Single-stage sounding rockets are used to transport scientific equipment into, or just beyond, Earth's atmosphere to measure phenomena such as aurora. Recently, scientists have begun designing rockets with hybrid engines, which work by alternating between different phases of solid fuel and liquid or gas oxidizers. Hybrid rockets are cheaper, safer and cleaner than those with conventional solid fuel engines.
While hybrid rockets are still largely in the design and prototype phase, there has been considerable progress in the design technologies used to model and predict optimal rocket performance. Now, Kazuhisa Chiba at the University of Electro-Communications in Tokyo, together with scientists across Japan, have demonstrated the potential advantages of an 'extinction-reignition' protocol in hybrid rockets using a novel design informatics (DI) platform.
Computer-based DI allows researchers to investigate hybrid rocket advantages during concept design by illustrating many elements of the physics of rocket launch and flight in one 'bird's eye view' design space. Chiba's team wished to determine whether firing the rocket engines more than once ('extinction-reignition') was beneficial to the overall flight path stability, distance and duration of flight in the lower thermosphere.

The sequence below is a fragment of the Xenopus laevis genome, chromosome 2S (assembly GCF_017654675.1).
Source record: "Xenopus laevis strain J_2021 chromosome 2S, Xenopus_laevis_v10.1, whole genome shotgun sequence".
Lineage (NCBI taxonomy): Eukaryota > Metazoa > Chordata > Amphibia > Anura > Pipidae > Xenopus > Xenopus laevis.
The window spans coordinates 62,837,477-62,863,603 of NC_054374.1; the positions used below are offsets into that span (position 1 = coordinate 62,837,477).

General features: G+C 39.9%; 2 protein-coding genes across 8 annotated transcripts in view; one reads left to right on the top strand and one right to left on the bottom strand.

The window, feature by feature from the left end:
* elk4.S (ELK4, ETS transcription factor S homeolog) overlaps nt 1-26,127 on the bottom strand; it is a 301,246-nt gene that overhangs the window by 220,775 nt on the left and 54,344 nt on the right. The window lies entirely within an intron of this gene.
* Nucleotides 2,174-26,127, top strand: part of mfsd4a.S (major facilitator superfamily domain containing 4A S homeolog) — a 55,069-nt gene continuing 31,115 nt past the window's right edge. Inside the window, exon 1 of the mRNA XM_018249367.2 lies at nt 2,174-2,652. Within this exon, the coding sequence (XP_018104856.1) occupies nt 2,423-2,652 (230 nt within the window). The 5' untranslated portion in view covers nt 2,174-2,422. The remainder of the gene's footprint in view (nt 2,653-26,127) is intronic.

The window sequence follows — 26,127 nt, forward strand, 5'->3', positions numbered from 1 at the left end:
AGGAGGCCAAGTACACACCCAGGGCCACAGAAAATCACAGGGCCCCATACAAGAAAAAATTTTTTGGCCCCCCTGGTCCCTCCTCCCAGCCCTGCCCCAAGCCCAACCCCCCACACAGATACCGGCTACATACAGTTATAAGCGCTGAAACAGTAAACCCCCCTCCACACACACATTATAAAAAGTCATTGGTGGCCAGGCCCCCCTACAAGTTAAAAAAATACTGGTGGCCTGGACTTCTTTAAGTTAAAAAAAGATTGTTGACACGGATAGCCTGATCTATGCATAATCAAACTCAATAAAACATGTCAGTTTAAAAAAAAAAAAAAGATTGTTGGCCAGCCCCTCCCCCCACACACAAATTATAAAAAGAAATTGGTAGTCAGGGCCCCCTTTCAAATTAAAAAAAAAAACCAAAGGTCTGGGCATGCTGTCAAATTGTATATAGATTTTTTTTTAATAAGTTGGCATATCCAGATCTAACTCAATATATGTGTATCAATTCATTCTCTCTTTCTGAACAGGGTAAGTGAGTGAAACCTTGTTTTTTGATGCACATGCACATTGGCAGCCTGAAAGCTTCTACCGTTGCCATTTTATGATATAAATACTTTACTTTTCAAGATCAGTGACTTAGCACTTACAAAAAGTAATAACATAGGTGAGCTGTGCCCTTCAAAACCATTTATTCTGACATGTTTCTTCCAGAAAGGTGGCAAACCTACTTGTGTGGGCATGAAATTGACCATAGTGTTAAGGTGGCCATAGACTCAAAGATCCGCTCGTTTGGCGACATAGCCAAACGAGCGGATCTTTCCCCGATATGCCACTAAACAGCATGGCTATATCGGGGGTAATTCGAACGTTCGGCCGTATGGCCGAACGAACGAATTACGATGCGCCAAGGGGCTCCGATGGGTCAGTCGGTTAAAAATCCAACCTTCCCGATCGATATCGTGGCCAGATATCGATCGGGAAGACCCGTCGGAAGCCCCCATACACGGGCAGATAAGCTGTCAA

The team ran the computer model thousands of times, each time tweaking different variables - such as extinction time between first and second combustion - to determine the potential advantages of an extinction-reignition protocol and the optimal rocket design. Their results indicate that, while downrange distance was not extended, the time spent in the thermosphere was prolonged. Further exploration of the data generated suggested a hypothesis to extend downrange in future.
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Kazuhisa Chiba et al. Extinction–reignition superiority in a single-stage sounding hybrid rocket, Aerospace Science and Technology (2016). DOI: 10.1016/j.ast.2016.09.010